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UN Diplomat Urges International Attention on Somalia


The United Nation's top diplomat to Somalia is urging the international community to renew efforts to forge a political settlement to end the East African nation's longstanding political strife, violence and anarchy. VOA's Michael Bowman reports from Washington, where U.N. Secretary General Ban Ki-moon's Special Representative for Somalia spoke Monday.

Despite years of conflict and the failure of high-level meetings between warring parties to yield a lasting accord, U.N. Special Representative Ahmedou Ould-Abdallah says the international community should not abandon hope for Somalia. Even so, he concedes the situation in the country remains grim.

"The situation in Somalia, indeed, is serious. Serious because it has been at war for so long that many people probably do not understand what it means to live in peace, and this is not an exaggeration, or living with a government," he said.

More than a dozen national reconciliation conferences among warring factions from the 1990s to the present day have yet to generate a stable Somali government with standing and authority over the whole of the country. Further complicating the situation is the continuing presence of Ethiopian forces, which drove a militant Islamist movement from power in the south of the country in 2006.

But Ould-Abdallah says there are hopeful signs, as well. He argues that factional differences are more political in nature than clan-based, that Somalis have no divisions along religious or linguistic lines, and that the country's lack of effective governance has not ground the economy to a halt.

The Mauritanian-born U.N. diplomat says, when Somalia's factions meet again, he will attempt to steer them away from endless discussions of past grievances and force them to focus on their country's future.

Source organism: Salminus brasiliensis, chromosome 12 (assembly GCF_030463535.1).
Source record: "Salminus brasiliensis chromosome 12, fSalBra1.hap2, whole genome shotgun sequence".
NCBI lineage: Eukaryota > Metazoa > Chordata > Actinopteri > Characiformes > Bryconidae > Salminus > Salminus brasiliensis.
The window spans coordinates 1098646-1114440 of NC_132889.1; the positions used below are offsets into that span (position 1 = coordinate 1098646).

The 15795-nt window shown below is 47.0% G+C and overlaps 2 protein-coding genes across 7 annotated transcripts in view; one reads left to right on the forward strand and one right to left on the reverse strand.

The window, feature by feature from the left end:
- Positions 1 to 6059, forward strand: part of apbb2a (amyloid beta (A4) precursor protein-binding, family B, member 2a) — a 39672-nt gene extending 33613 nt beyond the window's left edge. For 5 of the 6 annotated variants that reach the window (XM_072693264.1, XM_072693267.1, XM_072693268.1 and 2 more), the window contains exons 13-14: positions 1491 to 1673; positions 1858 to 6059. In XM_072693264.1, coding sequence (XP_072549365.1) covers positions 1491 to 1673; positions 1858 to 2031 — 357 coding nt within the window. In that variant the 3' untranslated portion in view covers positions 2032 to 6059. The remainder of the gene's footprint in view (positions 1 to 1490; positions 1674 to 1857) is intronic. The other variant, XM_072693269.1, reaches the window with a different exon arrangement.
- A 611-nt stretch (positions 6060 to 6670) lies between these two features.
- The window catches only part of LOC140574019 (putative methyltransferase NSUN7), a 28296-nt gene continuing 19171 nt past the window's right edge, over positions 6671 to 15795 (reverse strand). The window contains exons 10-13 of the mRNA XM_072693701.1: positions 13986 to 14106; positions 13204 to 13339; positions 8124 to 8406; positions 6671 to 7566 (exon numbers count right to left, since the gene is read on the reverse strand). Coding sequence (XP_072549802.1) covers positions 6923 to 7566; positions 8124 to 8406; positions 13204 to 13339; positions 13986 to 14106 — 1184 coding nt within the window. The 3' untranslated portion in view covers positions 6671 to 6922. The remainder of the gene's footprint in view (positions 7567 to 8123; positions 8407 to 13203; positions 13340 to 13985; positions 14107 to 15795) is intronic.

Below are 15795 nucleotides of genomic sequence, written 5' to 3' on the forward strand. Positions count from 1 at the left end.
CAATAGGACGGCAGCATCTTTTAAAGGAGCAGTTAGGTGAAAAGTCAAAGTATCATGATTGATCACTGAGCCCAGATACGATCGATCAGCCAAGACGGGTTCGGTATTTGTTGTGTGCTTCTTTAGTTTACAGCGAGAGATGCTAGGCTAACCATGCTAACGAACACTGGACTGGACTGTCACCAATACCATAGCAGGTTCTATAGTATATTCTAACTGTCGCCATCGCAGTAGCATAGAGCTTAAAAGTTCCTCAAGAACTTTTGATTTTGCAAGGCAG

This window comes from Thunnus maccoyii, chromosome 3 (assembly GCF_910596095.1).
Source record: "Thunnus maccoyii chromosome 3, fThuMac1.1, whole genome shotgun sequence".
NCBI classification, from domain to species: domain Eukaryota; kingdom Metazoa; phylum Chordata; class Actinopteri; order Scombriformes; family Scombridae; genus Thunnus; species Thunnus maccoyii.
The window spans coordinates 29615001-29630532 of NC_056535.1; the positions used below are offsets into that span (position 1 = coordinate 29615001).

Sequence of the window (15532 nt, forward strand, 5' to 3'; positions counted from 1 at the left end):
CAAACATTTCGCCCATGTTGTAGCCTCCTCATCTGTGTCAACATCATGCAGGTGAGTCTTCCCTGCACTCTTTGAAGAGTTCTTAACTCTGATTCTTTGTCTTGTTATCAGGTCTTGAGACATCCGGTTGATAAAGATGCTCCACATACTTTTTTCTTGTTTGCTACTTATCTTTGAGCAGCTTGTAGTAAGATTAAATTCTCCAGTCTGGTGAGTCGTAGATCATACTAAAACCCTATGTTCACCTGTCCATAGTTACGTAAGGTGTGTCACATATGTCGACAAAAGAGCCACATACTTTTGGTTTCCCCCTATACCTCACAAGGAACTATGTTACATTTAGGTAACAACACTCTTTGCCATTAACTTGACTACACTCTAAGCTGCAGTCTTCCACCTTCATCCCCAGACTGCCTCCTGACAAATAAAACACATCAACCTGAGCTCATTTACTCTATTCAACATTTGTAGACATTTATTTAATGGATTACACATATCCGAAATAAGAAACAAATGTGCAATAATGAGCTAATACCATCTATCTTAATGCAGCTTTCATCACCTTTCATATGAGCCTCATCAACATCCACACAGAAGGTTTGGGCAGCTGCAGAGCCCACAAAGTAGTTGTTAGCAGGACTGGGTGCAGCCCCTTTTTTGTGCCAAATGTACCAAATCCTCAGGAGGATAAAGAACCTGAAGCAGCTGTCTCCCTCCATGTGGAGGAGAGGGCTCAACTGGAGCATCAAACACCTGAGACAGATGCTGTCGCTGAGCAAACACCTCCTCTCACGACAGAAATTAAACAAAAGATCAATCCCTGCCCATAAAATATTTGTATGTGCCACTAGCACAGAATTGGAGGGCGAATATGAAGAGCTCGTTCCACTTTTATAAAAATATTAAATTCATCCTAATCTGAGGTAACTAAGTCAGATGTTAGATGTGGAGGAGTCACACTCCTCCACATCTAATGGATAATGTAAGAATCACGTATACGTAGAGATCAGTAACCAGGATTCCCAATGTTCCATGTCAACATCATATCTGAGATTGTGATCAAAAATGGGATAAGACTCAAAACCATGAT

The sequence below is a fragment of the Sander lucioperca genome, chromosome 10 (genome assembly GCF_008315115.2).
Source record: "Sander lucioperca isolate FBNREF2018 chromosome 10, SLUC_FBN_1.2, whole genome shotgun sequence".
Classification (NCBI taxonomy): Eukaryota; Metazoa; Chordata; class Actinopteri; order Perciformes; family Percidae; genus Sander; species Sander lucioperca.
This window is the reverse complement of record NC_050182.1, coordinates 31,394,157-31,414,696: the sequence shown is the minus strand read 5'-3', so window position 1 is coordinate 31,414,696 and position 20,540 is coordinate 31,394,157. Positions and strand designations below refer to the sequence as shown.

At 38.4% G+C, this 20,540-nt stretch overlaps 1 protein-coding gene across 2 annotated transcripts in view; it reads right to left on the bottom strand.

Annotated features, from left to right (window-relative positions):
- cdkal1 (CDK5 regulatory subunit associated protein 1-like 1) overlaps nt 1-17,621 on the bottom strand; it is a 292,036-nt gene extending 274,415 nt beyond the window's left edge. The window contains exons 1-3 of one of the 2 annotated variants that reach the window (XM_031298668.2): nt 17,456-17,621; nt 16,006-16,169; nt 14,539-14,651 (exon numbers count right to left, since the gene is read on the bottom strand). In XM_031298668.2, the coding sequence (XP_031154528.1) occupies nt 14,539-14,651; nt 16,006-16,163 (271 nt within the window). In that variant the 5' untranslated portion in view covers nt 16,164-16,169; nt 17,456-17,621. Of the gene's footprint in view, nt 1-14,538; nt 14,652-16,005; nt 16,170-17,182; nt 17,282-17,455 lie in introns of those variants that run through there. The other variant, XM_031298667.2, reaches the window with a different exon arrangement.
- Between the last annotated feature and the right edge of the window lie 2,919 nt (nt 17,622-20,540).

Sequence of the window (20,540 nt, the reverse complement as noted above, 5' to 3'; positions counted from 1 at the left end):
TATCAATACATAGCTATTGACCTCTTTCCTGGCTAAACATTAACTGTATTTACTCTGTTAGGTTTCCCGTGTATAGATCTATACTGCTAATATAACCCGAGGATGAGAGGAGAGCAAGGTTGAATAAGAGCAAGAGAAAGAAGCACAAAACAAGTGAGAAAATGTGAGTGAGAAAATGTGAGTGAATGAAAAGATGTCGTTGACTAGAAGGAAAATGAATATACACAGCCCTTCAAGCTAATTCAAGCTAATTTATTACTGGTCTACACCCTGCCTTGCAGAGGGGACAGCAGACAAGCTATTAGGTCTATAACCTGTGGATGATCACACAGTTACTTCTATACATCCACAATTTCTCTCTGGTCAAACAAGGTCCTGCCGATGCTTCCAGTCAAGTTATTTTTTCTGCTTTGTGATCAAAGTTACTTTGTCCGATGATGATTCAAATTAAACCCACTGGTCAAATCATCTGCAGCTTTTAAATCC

"I am not going to go back through history, what happened in 1991, what happened in 2006. Blaming others, the past: these people are responsible, that person, that regime. And so what? What is needed now is [a focus on] what Somalis can do to help," he added.

But Somalia observers say getting the world to focus on the country is no easy task at a time when conflicts in nations like Iraq and Sudan continually grab headlines.

"Unfortunately, the world pays much to little attention to the tragic situation in Somalia, which has continued for many years. There has been no effective central government in Somalia for 17 years," said David Smock, an Africa expert at the U.S. Institute of Peace, which hosted Ahmedou Ould-Abdallah's discussion of Somalia.

But the lack of worldwide focus on Somalia may soon change. The U.N. Security Council is examining options for Somalia, including the possibility of sending a peacekeeping force to the country to take over from a small contingent of African Union troops. Last week, the U.S. Ambassador to the UN, Zalmay Khalilzad, said no decision is imminent, but that, in his words, 'a variety of options' are being examined.

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